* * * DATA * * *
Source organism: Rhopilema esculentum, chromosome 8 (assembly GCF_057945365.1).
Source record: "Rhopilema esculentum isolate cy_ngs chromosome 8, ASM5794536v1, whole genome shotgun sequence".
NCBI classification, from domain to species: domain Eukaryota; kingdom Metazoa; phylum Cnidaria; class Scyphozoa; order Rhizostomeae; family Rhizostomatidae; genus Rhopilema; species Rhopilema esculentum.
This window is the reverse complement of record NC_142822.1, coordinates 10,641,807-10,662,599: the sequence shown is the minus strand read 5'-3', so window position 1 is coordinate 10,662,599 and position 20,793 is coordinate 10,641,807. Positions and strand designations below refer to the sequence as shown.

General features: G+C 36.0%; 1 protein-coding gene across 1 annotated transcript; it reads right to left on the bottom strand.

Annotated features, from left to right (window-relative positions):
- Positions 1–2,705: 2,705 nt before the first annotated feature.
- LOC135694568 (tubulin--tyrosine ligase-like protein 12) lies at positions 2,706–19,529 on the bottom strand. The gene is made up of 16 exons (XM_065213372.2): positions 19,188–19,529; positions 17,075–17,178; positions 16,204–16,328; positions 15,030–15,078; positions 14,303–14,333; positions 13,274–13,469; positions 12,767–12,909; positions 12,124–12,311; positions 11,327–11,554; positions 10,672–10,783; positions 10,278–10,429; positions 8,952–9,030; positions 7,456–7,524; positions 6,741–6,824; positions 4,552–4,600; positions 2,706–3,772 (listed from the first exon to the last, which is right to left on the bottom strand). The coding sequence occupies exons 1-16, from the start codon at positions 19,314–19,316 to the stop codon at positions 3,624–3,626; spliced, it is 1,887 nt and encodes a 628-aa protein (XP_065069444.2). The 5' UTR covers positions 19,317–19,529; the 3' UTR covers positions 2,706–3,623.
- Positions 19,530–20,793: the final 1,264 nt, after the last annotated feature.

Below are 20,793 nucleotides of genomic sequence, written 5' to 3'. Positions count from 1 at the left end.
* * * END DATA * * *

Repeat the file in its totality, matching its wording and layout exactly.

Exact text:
Source organism: Rhopilema esculentum, chromosome 8 (assembly GCF_057945365.1).
Source record: "Rhopilema esculentum isolate cy_ngs chromosome 8, ASM5794536v1, whole genome shotgun sequence".
NCBI classification, from domain to species: domain Eukaryota; kingdom Metazoa; phylum Cnidaria; class Scyphozoa; order Rhizostomeae; family Rhizostomatidae; genus Rhopilema; species Rhopilema esculentum.
This window is the reverse complement of record NC_142822.1, coordinates 10,641,807-10,662,599: the sequence shown is the minus strand read 5'-3', so window position 1 is coordinate 10,662,599 and position 20,793 is coordinate 10,641,807. Positions and strand designations below refer to the sequence as shown.

General features: G+C 36.0%; 1 protein-coding gene across 1 annotated transcript; it reads right to left on the bottom strand.

Annotated features, from left to right (window-relative positions):
- Positions 1–2,705: 2,705 nt before the first annotated feature.
- LOC135694568 (tubulin--tyrosine ligase-like protein 12) lies at positions 2,706–19,529 on the bottom strand. The gene is made up of 16 exons (XM_065213372.2): positions 19,188–19,529; positions 17,075–17,178; positions 16,204–16,328; positions 15,030–15,078; positions 14,303–14,333; positions 13,274–13,469; positions 12,767–12,909; positions 12,124–12,311; positions 11,327–11,554; positions 10,672–10,783; positions 10,278–10,429; positions 8,952–9,030; positions 7,456–7,524; positions 6,741–6,824; positions 4,552–4,600; positions 2,706–3,772 (listed from the first exon to the last, which is right to left on the bottom strand). The coding sequence occupies exons 1-16, from the start codon at positions 19,314–19,316 to the stop codon at positions 3,624–3,626; spliced, it is 1,887 nt and encodes a 628-aa protein (XP_065069444.2). The 5' UTR covers positions 19,317–19,529; the 3' UTR covers positions 2,706–3,623.
- Positions 19,530–20,793: the final 1,264 nt, after the last annotated feature.

Below are 20,793 nucleotides of genomic sequence, written 5' to 3'. Positions count from 1 at the left end.